Along the shores of Lake Georgetown lie the remains of what was a farming operation near the then San Gabriel River that produced the first strawberries to be grown in Williamson County. From 1879 several succeeding land owners would use the land for growing vegetables for sale in Austin. Now, it sits on the edge of a man-made lake, occasionally gets flooded and visited by a few hikers along the Good Water Trail.
Joseph Fish owned the land on which these ruins lay as far back as 1850. In 1855 new owners Benjamin Gooch and John Owen operated a flour mill in the area. James Knight began the gardening operation that would contribute half of site's current name. Subsequent owner R.M. Crockett provided the rest.
Crockett Garden's spring-fed waterfall didn't always fall into a lake.
What made this spot attractive for gardening is the natural spring that surfaces here. Currently it falls directly into the shore of Lake Georgetown. In the 1800's the waterfall fed a small stream that emptied into the San Gabriel River. The USGS topo map of the area is helpful here in seeing what the terrain was like then since it predates the construction of the dam that created Lake Georgetown. Note the flat plain beneath the bluff and even the indication of a building to the north that has been submerged.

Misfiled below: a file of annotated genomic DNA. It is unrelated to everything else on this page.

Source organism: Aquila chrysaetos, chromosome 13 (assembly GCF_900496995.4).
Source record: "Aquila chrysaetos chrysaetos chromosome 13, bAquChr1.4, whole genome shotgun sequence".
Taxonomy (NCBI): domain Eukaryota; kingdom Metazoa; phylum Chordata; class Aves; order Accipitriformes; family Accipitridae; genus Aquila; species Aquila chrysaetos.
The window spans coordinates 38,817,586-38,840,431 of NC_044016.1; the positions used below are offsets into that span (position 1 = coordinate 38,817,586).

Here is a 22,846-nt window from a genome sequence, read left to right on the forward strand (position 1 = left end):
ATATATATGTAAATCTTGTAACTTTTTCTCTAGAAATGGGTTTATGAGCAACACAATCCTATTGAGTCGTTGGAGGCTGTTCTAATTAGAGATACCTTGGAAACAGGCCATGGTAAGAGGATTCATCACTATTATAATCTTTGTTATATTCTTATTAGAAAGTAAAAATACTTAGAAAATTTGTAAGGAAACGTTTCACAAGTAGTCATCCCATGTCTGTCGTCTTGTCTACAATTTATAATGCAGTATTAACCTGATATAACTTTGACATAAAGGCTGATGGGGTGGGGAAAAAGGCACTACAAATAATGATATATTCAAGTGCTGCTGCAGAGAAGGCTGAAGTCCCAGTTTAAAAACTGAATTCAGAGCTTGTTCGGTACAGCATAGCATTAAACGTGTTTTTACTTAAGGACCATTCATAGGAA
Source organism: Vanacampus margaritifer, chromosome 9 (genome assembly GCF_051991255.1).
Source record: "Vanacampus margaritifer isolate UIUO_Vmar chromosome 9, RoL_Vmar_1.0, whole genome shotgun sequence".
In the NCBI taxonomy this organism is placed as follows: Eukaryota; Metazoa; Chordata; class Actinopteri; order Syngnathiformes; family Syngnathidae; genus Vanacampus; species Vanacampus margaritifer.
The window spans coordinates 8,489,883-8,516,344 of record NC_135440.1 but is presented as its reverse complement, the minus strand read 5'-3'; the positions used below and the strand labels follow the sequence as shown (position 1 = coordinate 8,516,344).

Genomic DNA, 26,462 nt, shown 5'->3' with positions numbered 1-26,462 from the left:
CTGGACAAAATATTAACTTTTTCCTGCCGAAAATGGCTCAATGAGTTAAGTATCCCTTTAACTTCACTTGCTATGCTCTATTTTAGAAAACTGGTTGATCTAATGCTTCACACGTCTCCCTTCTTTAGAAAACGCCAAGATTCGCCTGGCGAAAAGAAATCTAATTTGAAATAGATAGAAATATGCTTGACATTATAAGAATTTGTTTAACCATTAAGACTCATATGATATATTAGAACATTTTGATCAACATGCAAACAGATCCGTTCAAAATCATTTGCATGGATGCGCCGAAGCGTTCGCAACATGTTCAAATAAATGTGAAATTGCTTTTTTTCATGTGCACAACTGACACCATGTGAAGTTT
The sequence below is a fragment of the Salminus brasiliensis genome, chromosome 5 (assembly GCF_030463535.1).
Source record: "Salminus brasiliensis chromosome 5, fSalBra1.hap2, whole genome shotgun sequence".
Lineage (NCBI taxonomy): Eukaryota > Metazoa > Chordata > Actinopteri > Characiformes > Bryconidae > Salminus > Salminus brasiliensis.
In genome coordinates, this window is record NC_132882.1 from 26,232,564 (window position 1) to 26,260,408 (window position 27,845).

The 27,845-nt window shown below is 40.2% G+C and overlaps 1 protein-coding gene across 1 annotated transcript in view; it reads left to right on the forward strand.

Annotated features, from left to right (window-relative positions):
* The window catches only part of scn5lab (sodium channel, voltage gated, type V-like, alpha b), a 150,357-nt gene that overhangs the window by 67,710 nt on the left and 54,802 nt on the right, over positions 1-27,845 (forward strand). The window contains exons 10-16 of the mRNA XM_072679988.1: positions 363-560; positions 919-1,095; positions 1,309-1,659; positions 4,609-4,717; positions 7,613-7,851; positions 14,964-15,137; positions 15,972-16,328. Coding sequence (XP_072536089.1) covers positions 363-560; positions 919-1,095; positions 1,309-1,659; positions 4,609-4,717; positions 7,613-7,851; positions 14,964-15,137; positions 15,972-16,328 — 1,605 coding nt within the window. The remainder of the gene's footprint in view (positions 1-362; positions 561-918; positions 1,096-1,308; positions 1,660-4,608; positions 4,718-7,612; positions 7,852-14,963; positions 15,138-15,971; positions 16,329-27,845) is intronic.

What remains today are a spring house, corrals and a few assorted buildings. Most of the structures lie on private land, behind a barbed wire fence, but lie close enough to the boundary with the Corps of Engineer's land to provide a good look at what remains.
The only way to visit the site today is to hike to it via the Good Water Trail along Lake Georgetown's shore. The closest trailhead lies in Cedar Breaks Park to the east. The site is about a 2.5 mile hike from the trailhead, so expect a 5 mile round trip.